• 14. Mohammed Almuzian, University of Glasgow, Personal note, 2013 13  The presence of LLS crowding increase the risk of posttreatment relapse. For each 1mm of LLS crowding there is a chance of 4-18% of relapse (Fudalej 2008).  It has been suggested that prolonged retention of the lower labial segment until the end of facial growth may reduce the severity of lower incisor crowding. Sadowsky 1994 For the above reasons, Patients’ expectations of the stability of their lower incisor alignment should be considered on completion of orthodontic treatment. If an individual is unwilling to accept any deterioration in lower incisor alignment following orthodontic treatment then permanent fixed or removable retention may have to be considered. D. Anterior deep bite  Loss of positive incisor stops considered an aetiological factor in deep OB. Kim and Little 1999 found that the more upright the teeth, the high risk of relapse.  Achieving normal lower incisor to centroid or normal II angle claimed to be effective in stability of OB (Houston 1989). However Kim and Little 1999 disagree with this.  The use of RA with anterior bite plate until completion of growth (Proffit 1992) is recommended. This may be particularly useful when there is evidence of an anterior mandibular growth rotation. Nielsen 1993 E. Anterior open bite  In general: AOBs tend to relapse in approximately 20% of treated cases.(Huang, 2002)  Extraction: There is also evidence of greater stability of open bite correction when orthodontic treatment is undertaken with extractions (Janson et al., 2006).
  • 15. Mohammed Almuzian, University of Glasgow, Personal note, 2013 14  Extrusion or intrusion: In treatment resulting in molars intrusion, the rate of relapse ranges from 17 to 30%: whilst in treatments with incisor extrusion, relapse may be even greater, reaching sometimes 40% of treated cases. (Suguwara 2011)  The use of retainers incorporating posterior bite blocks has been recommended for prolonged retention of anterior open bite malocclusions with unfavourable growth patterns, however, there is currently a lack of scientific evidence to support this. Proffit 1992 F. Anterior crossbite It is retained by the +ve overbite otherwise permanent retention is mandatory to maintain the results. G. Posterior crossbite It is highly prone to relapse. The recommended strategies by Kaplan 1988 are: (but it is weak evidence) • Minimum period of 3-month's retention after active expansion and before starting FA • Further stabilization can be achieved by slight expansion of the archwire. • Posterior intercuspation should be sufficient to maintain the correction. H. Generalized spacing It is highly prone to relapse and needs permanent retention. Joondelph 1994 I. Rotations • Surbeck et al (1998) stated that pre-treatment irregularity or rotation of maxillary incisors and incomplete alignment are a significant risk factor for post-retention relapse. • Following orthodontic tooth movement, the tissues of the periodontal ligament and gingivae remodel to the new position of the tooth. Whilst collagen fibres in the periodontal ligament take between three to four months to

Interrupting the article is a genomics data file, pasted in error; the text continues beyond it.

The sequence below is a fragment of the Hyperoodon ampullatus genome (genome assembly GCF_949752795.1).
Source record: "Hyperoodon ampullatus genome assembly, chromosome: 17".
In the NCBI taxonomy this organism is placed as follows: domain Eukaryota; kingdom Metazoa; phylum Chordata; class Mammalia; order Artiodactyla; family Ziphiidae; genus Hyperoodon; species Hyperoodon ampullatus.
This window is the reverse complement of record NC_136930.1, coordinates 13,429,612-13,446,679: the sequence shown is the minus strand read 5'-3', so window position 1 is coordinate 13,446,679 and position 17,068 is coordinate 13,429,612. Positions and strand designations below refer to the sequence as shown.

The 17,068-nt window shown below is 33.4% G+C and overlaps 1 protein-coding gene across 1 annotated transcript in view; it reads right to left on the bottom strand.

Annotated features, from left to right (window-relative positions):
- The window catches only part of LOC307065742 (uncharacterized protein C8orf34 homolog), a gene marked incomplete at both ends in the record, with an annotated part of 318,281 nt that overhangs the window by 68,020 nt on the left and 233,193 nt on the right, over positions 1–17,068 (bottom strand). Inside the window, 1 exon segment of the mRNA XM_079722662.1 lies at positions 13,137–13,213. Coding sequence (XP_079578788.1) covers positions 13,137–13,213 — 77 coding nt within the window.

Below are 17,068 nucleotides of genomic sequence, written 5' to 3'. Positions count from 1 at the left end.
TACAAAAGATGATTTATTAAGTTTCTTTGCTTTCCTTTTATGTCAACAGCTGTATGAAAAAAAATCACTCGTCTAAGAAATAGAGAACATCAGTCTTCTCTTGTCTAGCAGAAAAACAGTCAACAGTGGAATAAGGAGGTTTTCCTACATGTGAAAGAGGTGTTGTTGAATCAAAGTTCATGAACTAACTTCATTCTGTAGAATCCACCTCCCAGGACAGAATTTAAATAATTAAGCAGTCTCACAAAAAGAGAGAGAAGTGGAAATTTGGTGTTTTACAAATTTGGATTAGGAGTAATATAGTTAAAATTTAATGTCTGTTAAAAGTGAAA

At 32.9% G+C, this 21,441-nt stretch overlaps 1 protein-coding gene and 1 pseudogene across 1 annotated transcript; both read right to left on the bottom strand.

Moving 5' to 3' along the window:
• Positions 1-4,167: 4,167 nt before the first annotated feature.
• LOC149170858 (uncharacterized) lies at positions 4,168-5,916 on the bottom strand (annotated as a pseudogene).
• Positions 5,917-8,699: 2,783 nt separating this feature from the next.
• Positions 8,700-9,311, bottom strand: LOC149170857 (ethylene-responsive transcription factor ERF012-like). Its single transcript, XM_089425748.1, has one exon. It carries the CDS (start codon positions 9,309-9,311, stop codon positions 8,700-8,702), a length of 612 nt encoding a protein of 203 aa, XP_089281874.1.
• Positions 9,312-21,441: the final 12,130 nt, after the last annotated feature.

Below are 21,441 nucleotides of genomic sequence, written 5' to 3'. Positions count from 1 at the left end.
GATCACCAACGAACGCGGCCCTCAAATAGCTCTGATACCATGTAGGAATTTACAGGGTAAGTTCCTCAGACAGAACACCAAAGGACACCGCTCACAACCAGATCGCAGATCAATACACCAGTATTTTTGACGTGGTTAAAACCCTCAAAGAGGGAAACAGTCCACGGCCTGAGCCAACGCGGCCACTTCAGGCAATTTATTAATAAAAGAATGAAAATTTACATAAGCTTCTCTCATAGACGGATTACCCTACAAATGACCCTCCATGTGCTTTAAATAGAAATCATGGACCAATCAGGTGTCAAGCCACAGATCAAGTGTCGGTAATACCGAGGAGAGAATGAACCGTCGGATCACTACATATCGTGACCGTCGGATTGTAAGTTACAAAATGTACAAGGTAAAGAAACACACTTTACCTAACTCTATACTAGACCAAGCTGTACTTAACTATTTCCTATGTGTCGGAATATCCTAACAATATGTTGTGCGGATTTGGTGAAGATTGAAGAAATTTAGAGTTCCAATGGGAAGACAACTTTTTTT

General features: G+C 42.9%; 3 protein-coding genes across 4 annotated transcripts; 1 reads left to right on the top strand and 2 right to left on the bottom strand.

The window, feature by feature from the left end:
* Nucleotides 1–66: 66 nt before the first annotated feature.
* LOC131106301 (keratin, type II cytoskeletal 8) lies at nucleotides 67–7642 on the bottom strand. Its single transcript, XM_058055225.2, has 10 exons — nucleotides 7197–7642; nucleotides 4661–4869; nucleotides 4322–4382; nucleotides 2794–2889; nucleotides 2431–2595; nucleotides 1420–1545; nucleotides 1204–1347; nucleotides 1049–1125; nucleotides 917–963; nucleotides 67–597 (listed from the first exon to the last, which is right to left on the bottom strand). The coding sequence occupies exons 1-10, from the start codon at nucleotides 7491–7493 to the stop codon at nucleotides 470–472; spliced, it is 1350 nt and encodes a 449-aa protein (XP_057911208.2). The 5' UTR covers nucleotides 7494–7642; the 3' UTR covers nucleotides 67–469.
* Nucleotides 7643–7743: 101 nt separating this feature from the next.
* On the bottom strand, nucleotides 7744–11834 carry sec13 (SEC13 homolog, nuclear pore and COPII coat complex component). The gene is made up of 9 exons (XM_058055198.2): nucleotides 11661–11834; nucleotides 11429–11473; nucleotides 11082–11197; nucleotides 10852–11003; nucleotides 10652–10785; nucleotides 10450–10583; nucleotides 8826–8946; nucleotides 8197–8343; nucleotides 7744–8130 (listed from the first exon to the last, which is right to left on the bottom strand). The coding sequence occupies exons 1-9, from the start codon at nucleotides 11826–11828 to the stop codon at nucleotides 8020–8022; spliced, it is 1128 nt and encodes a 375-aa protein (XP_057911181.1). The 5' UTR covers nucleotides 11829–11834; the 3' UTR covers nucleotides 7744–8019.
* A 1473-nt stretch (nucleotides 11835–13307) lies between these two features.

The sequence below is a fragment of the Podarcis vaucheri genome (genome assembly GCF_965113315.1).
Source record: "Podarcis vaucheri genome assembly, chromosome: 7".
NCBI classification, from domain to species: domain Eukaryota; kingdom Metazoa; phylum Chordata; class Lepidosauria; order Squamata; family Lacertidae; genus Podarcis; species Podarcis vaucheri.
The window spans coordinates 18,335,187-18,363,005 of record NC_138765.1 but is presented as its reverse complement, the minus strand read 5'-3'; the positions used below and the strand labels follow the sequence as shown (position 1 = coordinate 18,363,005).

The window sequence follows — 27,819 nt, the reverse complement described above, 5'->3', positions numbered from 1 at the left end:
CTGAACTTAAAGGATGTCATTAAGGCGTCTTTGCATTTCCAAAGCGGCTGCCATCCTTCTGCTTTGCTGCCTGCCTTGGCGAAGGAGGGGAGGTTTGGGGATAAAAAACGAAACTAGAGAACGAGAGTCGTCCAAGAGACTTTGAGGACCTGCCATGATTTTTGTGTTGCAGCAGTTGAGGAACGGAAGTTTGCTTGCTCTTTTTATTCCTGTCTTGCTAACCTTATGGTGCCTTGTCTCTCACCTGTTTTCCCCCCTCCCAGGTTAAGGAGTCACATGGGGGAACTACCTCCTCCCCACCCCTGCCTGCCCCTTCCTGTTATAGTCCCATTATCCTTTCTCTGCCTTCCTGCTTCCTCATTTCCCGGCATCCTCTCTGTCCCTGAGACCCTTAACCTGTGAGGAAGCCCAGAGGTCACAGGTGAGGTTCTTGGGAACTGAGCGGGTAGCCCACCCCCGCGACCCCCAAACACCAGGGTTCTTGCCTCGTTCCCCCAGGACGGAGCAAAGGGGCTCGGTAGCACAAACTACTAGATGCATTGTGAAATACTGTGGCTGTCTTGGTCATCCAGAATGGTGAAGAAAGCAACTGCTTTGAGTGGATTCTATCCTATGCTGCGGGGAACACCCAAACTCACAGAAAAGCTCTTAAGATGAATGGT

• 16. Mohammed Almuzian, University of Glasgow, Personal note, 2013 15 remodel, those in the gingival tissues take slightly longer, at around six months. The slowest turnaround occurs in the elastic supracrestal fibres, which take up to one year. This has important implications for teeth that were rotated, Recommendations to reduce the risk of relapse after de-rotation  Overcorrection.  The amount of relapse for an individual tooth is probably related to the degree of rotation (Swanson et al., 1975), to the effectiveness of the fiberotomy procedure, or to the stage of development of the transseptal fibers. So that all fibers will be sectioned during the fiberotomy, the original point of insertion of the transseptal fibers must be known. Early de-rotation, before the transseptal fibers have fully developed (Furstman and Bernick, 1972; Schacter and Bernick, 1976), will probably diminish the amount of relapse. Kusters et al (1991) stated that transeptal fibres developed only when the AEJ of the developing teeth erupted to the height of the alveolar bone. He therefore advocated early correction to allow normal formation of the fibres.  Edwards (1970) suggested CSF (circumferential supracrestal fiberotomy) to reduce post retention relapse of derotated teeth is beneficial in the first 4-6 years post treatment. CSF can be undertaken in the conventional way using a surgical scalpel to transect the gingival fibres or by using a laser- aided probe. It is thought that the laser-aided probe has a number of advantages such as less bleeding, minimal swelling and no apparent damage to the supporting periodontal structures (BOS guidelines 2013)  Zachrisson believed that broken contact points are a starting point for later crowding in untreated malocclusions. So that, interdental stripping producing near parallel sides may be associated with greater stability than triangular teeth (Peck and Peck 1972) although this has been contested by Gilmore & Little in 1984.